Everyone has a right to live and work free of sexual harassment
Everyone has a right to live and work and go about their daily lives without being subjected to unwanted sexual behaviour.
Such behaviour can make a person’s life miserable, whether it involves physical contact, or comments or innuendo, or text messages, or persistent invitations to go out on dates.
This sort of conduct is called sexual harassment, and it’s against the law.
Sexual harassment mainly affects women, but men can be victims too.
Sexual harassment can have a devastating effect, and can lead to many mental and physical health problems, including anxiety and depression, and in severe cases, post traumatic stress disorder.
Despite strict laws that protect people from sexual harassment, many victims never make a formal complaint because they fear for their job and career, or they don’t think that they will be believed or taken seriously.
Victims of sexual harassment should know that there is help available, and they don’t have to put up with inappropriate and unlawful conduct.
What is sexual harassment?
Sexual harassment is any unwanted and uninvited behaviour that is sexual in nature, which makes a person feel offended, humiliated or intimidated.
Sexual harassment is not interaction, flirtation, or friendship which is mutual or consensual.
Sexual harassment does not need to be repeated or continuing for it to be unlawful.
There is both federal and state legislation that protects all Australians from sexual harassment.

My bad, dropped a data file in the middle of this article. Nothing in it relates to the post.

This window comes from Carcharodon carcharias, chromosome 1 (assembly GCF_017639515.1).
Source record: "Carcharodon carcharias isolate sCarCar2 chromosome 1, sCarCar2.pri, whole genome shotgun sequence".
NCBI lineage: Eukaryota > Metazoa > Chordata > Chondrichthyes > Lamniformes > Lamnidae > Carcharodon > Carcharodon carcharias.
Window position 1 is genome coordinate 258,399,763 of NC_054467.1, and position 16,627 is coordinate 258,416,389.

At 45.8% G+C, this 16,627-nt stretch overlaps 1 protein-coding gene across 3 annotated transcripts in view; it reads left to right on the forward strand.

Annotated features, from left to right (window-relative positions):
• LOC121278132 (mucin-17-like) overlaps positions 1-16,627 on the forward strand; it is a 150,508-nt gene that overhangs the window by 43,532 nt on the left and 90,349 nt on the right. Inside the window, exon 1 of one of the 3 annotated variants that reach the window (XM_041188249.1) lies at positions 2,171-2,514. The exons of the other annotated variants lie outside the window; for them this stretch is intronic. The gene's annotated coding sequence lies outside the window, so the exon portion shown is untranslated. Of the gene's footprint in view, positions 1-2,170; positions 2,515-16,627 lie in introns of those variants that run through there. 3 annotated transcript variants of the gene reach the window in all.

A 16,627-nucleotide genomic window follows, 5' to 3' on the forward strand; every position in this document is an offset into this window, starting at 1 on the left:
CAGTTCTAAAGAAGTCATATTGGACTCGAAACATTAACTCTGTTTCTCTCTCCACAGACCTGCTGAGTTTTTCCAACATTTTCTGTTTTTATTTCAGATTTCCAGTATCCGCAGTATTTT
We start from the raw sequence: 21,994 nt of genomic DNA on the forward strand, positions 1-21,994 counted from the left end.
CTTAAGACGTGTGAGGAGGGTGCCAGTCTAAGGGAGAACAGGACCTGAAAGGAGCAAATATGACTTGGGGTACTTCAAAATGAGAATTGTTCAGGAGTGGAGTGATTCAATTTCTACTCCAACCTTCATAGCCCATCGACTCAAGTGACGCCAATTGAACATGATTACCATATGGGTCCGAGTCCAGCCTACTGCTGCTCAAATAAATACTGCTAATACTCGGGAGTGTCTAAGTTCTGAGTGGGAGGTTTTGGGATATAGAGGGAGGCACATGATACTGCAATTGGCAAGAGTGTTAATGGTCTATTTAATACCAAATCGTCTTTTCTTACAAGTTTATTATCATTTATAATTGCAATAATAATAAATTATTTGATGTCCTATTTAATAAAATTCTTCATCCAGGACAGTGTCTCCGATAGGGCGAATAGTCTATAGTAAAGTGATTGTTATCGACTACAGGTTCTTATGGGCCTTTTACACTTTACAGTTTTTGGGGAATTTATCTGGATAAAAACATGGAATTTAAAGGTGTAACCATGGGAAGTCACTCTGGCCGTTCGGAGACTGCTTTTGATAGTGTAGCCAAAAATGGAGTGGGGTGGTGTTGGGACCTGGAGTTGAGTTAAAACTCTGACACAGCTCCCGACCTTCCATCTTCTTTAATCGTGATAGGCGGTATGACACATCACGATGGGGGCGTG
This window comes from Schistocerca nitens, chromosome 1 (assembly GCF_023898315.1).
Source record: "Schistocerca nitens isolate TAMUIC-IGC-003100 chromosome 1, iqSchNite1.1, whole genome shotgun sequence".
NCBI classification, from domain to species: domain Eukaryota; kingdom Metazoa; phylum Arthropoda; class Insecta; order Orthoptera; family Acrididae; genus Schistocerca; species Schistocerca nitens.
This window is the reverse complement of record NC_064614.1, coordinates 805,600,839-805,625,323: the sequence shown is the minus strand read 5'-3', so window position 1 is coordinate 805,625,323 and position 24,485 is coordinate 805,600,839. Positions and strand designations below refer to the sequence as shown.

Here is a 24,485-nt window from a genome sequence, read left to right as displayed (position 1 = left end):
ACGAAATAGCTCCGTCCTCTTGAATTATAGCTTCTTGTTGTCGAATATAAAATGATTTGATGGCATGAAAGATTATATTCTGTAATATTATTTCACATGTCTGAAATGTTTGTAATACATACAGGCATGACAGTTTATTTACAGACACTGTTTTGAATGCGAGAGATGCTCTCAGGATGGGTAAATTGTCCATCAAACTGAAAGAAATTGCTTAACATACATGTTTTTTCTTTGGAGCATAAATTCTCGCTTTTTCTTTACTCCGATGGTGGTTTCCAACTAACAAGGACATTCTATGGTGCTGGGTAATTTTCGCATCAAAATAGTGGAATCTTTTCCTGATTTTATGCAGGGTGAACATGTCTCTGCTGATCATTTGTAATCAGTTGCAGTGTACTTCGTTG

The law differs slightly from state to state, but in general terms, it is unlawful for a person to sexually harass another person in the areas of employment, education, accommodation, and in the provision of goods and services.
Who can be guilty of sexual harassment?
Sexual harassment can be committed by just about anyone, including employers and work colleagues, students over the age of 16, room mates, and in some instances, customers or staff involved in the delivery of goods and services.
So that includes staff in cafes and restaurants, or real estate agents and motel and hotel operators and even tradespeople who might come to your house to perform work.
What are some examples of sexual harassment?
- staring or leering
- unwelcome touching
- suggestive comments or jokes
- insults or taunts of a sexual nature
- intrusive questions about your private life
- displaying posters or screen savers of a sexual nature
- sending sexually explicit emails or text messages or inappropriate advances on social media
- repeated unwanted requests to go out on dates or requests for sex
Where can sexual harassment take place?
Sexual harassment can happen in the workplace – so that means in the office, or the work site – but importantly, it can also happen anywhere that is work related – so that means hotels, bars, conference and function centres, taxis, and restaurants.
It can also happen via text message and on social media.
It can also happen in:
- classrooms or training facilities
- shops, restaurants, or anywhere that goods and services are provided (sexual harassment can be perpetrated by customers towards staff or by staff towards customers)
- accommodation, including shared boarding houses, caravan parks, motels and hotels
How we can help
You don’t have to put up with sexual harassment.
Our team of Australian employment lawyers and industrial advocates at Discrimination Claims are specialists in fighting sexual harassment claims.
If you have experienced sexual harassment, you may be entitled to compensation, or an apology, among other remedies.
We can represent you in the Human Rights Commission or any other relevant court or tribunal.
We can advise you of your best options moving forward, to ensure you get the outcome you are looking for.
Make no mistake, we will not give up fighting until we have achieved justice for you.
IMPORTANT: If you have been dismissed from employment because you complained about sexual harassment, you only have 21 days from the date of your dismissal to lodge a claim, so don’t delay!
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LAST UPDATED: January 2023